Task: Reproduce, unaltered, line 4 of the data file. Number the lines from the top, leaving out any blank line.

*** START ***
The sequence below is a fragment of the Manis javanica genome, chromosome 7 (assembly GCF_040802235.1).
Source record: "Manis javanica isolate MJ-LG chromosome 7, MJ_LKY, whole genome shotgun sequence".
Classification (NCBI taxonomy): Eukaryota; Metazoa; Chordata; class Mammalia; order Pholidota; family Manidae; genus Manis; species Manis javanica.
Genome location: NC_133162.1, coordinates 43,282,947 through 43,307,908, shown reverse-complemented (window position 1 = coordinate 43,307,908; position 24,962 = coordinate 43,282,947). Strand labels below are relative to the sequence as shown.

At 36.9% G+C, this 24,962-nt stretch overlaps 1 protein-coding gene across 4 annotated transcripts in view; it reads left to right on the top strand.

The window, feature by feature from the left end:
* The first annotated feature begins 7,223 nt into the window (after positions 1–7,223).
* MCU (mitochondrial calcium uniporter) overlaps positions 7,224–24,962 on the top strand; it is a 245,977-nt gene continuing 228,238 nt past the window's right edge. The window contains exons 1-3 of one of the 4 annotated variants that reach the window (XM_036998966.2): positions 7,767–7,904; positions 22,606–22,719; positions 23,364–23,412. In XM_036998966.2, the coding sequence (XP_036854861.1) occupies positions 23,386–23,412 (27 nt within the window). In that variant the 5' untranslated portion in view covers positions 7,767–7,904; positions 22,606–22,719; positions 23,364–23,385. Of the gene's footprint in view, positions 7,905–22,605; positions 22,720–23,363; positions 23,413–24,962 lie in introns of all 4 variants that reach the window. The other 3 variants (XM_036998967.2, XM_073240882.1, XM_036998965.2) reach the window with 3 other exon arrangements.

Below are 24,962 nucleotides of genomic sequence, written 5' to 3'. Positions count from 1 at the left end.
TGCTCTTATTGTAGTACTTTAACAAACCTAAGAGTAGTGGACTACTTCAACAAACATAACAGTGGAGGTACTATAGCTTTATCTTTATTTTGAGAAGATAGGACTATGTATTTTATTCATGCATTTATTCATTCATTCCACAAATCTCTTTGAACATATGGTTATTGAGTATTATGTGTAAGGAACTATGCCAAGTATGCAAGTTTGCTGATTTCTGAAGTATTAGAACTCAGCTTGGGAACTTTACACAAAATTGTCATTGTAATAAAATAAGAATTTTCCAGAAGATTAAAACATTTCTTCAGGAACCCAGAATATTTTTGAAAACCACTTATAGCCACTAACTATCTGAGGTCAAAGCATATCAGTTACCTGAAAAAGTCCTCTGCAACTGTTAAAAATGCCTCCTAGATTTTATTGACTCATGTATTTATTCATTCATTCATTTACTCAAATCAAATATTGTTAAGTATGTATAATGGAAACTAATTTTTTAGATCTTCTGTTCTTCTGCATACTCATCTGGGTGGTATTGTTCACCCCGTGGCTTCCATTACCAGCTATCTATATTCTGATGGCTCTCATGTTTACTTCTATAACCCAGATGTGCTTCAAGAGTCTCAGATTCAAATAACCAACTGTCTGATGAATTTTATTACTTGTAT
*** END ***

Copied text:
Genome location: NC_133162.1, coordinates 43,282,947 through 43,307,908, shown reverse-complemented (window position 1 = coordinate 43,307,908; position 24,962 = coordinate 43,282,947). Strand labels below are relative to the sequence as shown.